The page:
The most popular technique for assessing the antioxidant activity of natural antioxidants is DPPH. According to Janaszewska et al. (2002), different antioxidants react with DPPH at varying rates, which affects how well they scavenge free radicals. Methanolic plant extracts may have scavenging potential since there are free hydroxyl groups available. Our findings also imply that there are more free hydroxyl groups in leaf methanolic extracts since stem extract has the highest DPPH free radical scavenging activity, followed by root and leaf extracts. The most effective plant parts for antioxidant potential were collected from Rajasthan (IC50=98.309.03 mg/L [Leaves], 285.910.04 mg/L [Stem], 109.506.02 mg/L [Root]), followed by Tamilnadu (IC50=100.108.01 mg/L [Leaves], 302.310.87 mg/L [Stem], 129.609.76 mg/L [Root]), and Gujarat (IC50= 111.4 ± 10.05 mg/ml [Leaves], 320.4 ± 11.35 mg/L [Stem], 135.7 ± 09.25 mg/L [Root]) (Table 2; Figure 4). Leaf part of all location found to be more potent antioxidant than root and stem. In general, the antioxidant activity will be higher the lower the IC50 values. The discrepancy in their IC50 values indicates that the scavenging activity of the methanolic extract of the root is less than that of the leaves. The different polarity and solvent extract dissolving capacities amongst them may be the cause of the variation in their scavenging abilities. By using a oneway ANOVA analysis, no discernible difference was detected between the IC50 values of in similar plant parts collected from various locations however, in a single plant, different parts showed varied antioxidant potential significantly. The potential antioxidant activity of a substance is indicated by its capacity to reduce power. The quantity of reductions a substance has determines how much it can reduce. These reductions block the chain of free radicals by giving a hydrogen ion. Higher amounts of reductions were found in the extracts as evidenced by the reducing power ability of methanolic extracts, which rose as the concentration of the test extract increased. The irreparable harm caused by oxidative stress depends on the production of OH* radicals. Hydroxyl radicals are produced by the Fenton reaction and are very reactive in biological systems. You can calculate a test compound's ability to scavenge hydroxyl radicals by looking at how free radicals affect deoxyribose's ability to degrade (Subhashini et al., 2011).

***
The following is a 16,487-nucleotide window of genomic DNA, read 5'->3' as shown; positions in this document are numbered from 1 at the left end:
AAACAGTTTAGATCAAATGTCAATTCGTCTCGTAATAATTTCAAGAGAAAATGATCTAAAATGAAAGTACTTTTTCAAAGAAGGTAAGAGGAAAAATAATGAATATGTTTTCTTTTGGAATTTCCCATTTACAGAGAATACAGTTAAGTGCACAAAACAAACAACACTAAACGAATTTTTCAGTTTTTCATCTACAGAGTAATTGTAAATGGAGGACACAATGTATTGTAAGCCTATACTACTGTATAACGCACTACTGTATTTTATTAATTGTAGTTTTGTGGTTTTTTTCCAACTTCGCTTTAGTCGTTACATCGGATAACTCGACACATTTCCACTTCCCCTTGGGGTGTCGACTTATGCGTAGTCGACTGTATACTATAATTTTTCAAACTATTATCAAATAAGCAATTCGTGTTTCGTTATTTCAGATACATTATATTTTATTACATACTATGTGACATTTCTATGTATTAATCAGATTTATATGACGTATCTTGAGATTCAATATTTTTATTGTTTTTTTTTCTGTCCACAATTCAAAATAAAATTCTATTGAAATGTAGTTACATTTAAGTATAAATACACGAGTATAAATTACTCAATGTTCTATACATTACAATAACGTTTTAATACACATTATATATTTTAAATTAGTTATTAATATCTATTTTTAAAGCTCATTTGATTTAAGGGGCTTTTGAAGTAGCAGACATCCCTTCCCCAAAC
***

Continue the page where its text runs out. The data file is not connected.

Name of plant part Locations IC50 (mg/L)
Cassia angustifolia vahl.
Leaves R 98.3±09.03
G 111.4±10.05
T 100.1±08.01
Stem R 285.9±10.04
G 320.4±11.35
T 302.3±10.87
Root R 109.5±06.02
G 135.7±09.25
T 129.6±09.76

Table 2: Evaluation of antioxidant activity of plant parts by DPPH assay.


Figure 4. Evaluation of antioxidant activity of different parts of Cassia angustifolia vahl. by DPPH assay.